Alex is in the final stages of his PhD in ‘Nonlinear Dynamical Structures’ at the University of Glasgow, focusing on the modelling of geometrically nonlinear structures. His research spans a number of topics in this field, including the examination and refinement of analytical methods for accurately predicting nonlinear behaviour, as well as developing the understanding and performance of non-intrusive reduced-order modelling techniques. He is interested in promoting the use of these techniques to increase the efficiency of a variety of mechanical systems, as well as combining the techniques with other sources of nonlinearity, such as fluid-structure interaction.
Dr Konstantinos Bakis
Konstantinos received his DPhil in Engineering Science from University of Oxford in 2016. He was later awarded a one-year JSPS Postdoctoral Fellowship to conduct research at University of Kyoto on bluff body fluid-structure interaction phenomena. He received a Master degree from Princeton University and Diploma from the National Technical University of Athens. His background is in the dynamics and control of flexible structures, fluid-structure interactions and reduced order models. He is interested in applying such theoretical background and numerical methodologies to the problems of multiphase flow-induced vibrations and fluid-structure interactions in subsea applications.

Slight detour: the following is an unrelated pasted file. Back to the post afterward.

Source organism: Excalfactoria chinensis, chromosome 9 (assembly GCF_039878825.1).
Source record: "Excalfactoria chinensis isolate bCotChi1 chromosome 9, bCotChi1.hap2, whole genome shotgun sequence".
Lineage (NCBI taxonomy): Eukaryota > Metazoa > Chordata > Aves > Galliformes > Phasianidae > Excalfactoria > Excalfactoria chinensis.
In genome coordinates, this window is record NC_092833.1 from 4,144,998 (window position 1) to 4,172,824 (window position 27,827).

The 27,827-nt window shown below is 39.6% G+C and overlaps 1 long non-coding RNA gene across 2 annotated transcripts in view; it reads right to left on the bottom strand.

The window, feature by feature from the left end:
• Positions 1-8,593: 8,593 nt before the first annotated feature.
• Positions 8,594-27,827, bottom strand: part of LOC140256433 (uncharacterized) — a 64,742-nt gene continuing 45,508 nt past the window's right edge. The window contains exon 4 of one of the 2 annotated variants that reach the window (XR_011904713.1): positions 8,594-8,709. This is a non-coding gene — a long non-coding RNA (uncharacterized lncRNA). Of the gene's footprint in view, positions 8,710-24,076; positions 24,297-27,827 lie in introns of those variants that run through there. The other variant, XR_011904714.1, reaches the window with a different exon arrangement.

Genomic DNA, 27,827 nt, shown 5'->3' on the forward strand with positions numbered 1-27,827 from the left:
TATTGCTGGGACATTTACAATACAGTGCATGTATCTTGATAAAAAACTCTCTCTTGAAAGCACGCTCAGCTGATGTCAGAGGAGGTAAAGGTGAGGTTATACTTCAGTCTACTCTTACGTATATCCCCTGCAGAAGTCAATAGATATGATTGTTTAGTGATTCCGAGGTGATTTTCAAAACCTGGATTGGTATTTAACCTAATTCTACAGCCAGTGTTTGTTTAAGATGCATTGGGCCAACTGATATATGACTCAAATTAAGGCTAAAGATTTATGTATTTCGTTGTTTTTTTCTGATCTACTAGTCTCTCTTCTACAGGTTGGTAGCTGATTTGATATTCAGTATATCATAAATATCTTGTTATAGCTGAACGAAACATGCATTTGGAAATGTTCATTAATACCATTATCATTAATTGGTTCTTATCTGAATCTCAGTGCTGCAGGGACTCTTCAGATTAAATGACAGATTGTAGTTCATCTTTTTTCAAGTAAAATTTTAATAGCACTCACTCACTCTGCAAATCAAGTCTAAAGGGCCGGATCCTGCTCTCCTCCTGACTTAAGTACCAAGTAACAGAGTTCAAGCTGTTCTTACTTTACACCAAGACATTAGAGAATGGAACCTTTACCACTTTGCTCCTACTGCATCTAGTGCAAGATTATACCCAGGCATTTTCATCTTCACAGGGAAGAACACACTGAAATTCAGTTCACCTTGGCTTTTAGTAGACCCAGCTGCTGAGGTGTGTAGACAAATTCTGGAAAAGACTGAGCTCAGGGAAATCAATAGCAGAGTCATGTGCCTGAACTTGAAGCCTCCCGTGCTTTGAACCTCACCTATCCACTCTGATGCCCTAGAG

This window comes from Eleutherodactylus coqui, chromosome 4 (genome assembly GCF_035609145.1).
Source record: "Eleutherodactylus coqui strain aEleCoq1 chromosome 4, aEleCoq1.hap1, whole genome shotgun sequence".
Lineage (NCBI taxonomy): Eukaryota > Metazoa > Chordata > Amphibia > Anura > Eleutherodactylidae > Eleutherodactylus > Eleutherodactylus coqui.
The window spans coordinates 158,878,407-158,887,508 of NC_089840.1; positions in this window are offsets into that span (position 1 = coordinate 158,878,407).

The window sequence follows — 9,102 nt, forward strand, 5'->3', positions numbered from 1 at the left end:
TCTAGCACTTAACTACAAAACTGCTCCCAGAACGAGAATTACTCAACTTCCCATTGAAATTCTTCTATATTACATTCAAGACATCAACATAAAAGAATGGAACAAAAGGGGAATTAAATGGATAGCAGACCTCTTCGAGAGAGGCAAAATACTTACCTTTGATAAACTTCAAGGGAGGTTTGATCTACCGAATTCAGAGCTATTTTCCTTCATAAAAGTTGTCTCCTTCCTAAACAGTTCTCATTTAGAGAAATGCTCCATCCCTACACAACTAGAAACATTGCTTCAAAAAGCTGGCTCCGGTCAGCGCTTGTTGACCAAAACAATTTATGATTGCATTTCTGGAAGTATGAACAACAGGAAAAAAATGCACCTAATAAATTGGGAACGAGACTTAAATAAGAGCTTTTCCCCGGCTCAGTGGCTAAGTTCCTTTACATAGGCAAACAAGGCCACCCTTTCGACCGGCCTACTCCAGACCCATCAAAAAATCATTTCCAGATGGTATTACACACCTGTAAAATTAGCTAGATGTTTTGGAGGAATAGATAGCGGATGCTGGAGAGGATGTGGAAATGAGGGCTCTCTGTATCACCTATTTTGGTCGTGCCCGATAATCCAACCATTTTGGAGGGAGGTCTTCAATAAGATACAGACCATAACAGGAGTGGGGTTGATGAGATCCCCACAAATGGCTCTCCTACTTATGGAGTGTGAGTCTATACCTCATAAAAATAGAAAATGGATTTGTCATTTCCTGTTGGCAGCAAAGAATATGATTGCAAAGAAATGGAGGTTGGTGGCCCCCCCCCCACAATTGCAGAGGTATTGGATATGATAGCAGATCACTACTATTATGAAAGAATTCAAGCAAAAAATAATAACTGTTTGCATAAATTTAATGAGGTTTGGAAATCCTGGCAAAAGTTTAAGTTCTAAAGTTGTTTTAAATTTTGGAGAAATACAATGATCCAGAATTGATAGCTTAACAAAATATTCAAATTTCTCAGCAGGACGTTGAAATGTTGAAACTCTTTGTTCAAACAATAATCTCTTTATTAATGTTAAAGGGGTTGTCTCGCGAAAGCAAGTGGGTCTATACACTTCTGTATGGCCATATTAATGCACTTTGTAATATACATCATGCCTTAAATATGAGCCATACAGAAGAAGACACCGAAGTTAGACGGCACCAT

Dr Hossein Zanganeh
Hossein received his PhD in Offshore Engineering from University of Strathclyde in 2015. He has developed the computationally-efficient reduced-order phenomenological models for 2D/3D vortex-induced vibrations (VIV) of rigid and flexible structures, providing a unified framework for the analysis and prediction of VIV phenomena. He also carried out some VIV tests. He was a Postdoctoral Researcher at Universities of Strathclyde and Nottingham, working on different projects funded by offshore industries and the EU. He is now interested in the research of combined internal/external flow-induced vibrations and their overall fluid-structure coupling mechanisms.
Dr Lyes Kahouadji
Lyes has been developing in-house codes for numerical simulations of multiphase flows by using the front-tracking and domain decomposition methods. The solver can run on a variety of computer architectures ranging from laptops to supercomputers, including the modules for the flow interactions with the immersed solid objects, contact line dynamics, species and thermal transport with phase changes. Some relevant disciplines include the falling liquid film, droplet impact, direct numerical simulation, multiphase flow, parallel or distributed processing, interface dynamics and front tracking, atomization, and microfluidics.
Dr Claire Heaney
Claire has worked at Imperial on the EPSRC ‘Smart Geo-Wells’ project focusing on the numerical prediction of optimal drilling strategies for extracting geo-thermal energy, at Cardiff University on computational homogenisation, and at Durham University on meshless methods. Her PhD at Cardiff investigated the effect of wave-packet disturbances on a 2D boundary layer, focusing on the weakly nonlinear regime. Her research interests span several areas include reduced order modelling, calculating error bounds for parameters derived from computational homogenisation, quasi-continuum method, error estimation and adaptive mesh refinement; meshless methods in geo-mechanics.